"Is that the aunt of your friend's mother? No, it is the sister of my niece's governess." Olive laid down her pen. She was only partially dressed and her hair hung loosely about her bare white shoulders. The heat made hairpins seem a burden and outer garments superfluous. "My niece's governess is the last. Thank Heaven for that!" she said, and she sat down on the brick floor to take off her stockings. Gemma's fidanzato, her lawyer from Lucca, was coming to Siena for a week. He would lodge next door and come in to the Menotti for most of his meals, and already poor old Carolina was busy in the hot, airless kitchen, beating up eggs for a zabajone, and Signora Carosi had gone out to buy ice for the wine and sweet cakes to be handed round with little glasses of vin Santo or Marsala.

Carmela came into her cousin's room soon after four o'clock. "I have just taken Gemma a cup of black coffee. Her head aches terribly."

"I heard her moving about her room in the night," Olive answered, and she added, under her breath, "Poor Gemma!"

Carmela lowered her voice too. "Of course Maria and I know that you see what is going on as well as we do. There is some man ... she lets down a basket from her window at nights for letters, and I believe she meets him when my aunt thinks she has gone to Mass. It is dreadful. How glad we shall be when she is safely married and away."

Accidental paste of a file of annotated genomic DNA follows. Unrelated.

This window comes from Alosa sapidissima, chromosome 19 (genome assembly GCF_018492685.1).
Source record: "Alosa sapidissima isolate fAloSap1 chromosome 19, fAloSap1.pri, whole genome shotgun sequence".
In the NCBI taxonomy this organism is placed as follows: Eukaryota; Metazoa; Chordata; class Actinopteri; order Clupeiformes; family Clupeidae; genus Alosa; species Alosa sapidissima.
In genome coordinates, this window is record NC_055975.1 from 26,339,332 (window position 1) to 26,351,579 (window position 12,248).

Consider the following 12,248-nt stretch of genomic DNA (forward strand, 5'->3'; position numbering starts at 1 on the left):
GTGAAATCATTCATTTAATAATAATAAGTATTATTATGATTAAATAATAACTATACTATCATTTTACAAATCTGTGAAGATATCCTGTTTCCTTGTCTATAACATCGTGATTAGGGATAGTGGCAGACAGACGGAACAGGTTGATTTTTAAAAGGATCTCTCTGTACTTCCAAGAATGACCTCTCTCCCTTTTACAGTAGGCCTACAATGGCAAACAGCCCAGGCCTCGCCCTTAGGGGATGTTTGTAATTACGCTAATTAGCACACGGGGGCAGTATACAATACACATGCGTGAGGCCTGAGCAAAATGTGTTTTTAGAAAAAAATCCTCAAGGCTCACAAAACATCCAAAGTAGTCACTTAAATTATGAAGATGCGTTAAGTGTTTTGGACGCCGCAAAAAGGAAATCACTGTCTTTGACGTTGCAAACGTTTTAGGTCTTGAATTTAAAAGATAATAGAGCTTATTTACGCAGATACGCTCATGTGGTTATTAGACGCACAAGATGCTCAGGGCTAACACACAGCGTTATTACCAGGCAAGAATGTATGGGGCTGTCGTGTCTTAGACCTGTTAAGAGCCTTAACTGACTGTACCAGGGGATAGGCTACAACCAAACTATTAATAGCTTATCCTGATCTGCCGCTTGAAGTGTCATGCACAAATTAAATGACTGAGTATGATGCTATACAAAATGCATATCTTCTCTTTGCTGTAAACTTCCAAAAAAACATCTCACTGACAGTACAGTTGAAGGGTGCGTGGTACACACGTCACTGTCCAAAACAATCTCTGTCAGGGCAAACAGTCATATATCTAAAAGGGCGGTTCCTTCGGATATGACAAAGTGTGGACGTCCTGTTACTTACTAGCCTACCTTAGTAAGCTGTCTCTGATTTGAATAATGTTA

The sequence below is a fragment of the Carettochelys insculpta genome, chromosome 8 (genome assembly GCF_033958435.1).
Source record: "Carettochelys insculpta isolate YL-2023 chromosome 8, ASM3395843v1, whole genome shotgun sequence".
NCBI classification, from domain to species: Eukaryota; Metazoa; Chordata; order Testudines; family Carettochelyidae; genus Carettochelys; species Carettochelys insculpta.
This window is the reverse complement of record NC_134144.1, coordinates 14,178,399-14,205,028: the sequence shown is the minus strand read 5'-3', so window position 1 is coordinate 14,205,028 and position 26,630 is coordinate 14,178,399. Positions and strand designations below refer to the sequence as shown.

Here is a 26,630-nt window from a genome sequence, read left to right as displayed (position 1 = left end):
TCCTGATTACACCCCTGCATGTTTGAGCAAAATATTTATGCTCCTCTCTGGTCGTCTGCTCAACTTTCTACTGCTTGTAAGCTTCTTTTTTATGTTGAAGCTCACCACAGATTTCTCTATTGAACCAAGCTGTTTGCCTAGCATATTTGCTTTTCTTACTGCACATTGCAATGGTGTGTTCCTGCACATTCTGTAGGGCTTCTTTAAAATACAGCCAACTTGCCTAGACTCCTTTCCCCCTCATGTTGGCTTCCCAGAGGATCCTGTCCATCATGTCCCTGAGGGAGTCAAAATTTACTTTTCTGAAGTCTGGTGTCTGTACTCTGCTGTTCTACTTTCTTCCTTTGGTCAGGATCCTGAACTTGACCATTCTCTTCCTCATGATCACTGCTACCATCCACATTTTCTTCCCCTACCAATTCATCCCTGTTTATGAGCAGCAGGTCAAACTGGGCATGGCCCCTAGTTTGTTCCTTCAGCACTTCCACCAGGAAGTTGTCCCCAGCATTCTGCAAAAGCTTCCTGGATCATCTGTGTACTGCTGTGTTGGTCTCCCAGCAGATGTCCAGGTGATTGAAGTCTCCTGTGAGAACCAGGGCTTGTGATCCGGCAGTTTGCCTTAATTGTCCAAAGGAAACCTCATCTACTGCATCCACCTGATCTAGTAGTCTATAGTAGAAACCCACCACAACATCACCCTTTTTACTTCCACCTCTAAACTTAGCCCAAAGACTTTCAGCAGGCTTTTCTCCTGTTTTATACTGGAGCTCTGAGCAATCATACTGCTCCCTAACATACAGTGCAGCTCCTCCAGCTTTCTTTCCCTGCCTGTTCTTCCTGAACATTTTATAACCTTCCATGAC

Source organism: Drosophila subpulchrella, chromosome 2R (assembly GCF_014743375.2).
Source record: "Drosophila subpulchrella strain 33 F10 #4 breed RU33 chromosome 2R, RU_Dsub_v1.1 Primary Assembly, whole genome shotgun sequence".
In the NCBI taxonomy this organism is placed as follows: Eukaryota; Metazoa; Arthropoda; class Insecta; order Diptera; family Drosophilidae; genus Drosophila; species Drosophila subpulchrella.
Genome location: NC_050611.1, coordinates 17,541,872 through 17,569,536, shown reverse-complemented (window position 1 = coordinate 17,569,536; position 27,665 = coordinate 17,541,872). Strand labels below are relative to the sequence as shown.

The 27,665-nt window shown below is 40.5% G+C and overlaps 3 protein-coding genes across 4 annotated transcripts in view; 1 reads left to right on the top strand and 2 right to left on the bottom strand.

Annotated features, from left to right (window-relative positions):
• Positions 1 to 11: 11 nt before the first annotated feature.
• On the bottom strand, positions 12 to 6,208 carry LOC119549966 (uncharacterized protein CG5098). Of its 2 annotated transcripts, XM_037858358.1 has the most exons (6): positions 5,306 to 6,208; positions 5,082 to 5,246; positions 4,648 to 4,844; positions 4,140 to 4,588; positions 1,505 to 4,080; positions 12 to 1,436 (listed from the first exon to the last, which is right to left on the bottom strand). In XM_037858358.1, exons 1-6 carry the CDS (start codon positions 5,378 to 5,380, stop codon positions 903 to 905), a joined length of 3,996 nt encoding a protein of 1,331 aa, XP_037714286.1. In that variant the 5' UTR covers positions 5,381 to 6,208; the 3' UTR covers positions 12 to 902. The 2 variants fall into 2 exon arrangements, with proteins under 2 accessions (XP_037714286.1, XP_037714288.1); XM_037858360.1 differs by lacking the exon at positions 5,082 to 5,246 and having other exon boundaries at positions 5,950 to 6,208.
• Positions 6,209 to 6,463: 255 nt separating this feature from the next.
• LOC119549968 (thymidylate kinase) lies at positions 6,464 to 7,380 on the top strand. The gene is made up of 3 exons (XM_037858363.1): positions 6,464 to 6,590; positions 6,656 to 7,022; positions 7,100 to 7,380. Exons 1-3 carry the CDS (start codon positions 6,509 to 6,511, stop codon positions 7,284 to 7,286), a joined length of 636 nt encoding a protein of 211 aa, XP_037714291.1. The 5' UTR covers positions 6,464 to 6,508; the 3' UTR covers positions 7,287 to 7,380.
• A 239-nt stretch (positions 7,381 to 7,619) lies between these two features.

"Who is the man?"

"Hush! I don't know. Do you hear the beating of a drum? One of the Contrade is coming."

The two girls ran to the window, and Olive opened the green shutters a little way that they might see out without being seen. The day of the Palio was close at hand, and the pages and alfieri of the rival parishes, whose horses were to run in the race, were already going about the town. Olive never tired of watching the flash of bright colours as the flags were flung up and deftly caught again, and she cried out now with pleasure as the little procession moved leisurely across the piazza.

"I wonder why they come here," Carmela said, as the first alfiero let the heavy folds of silk ripple about his head, twisted the staff, seemed to drop it, and gathered it to him again easily with his left hand. The page stood aside with a grave assumption of the gilded graces of the thirteenth century. He was handsome in his dress of green and white and scarlet velvet.

"Why does he look up here?"

Olive laughed a little. "He is the son of the cobbler who mends my boots," she whispered. "He is trying to learn English and I have lent him some books, and that is why he has come to do us honour. I think it is charming of him."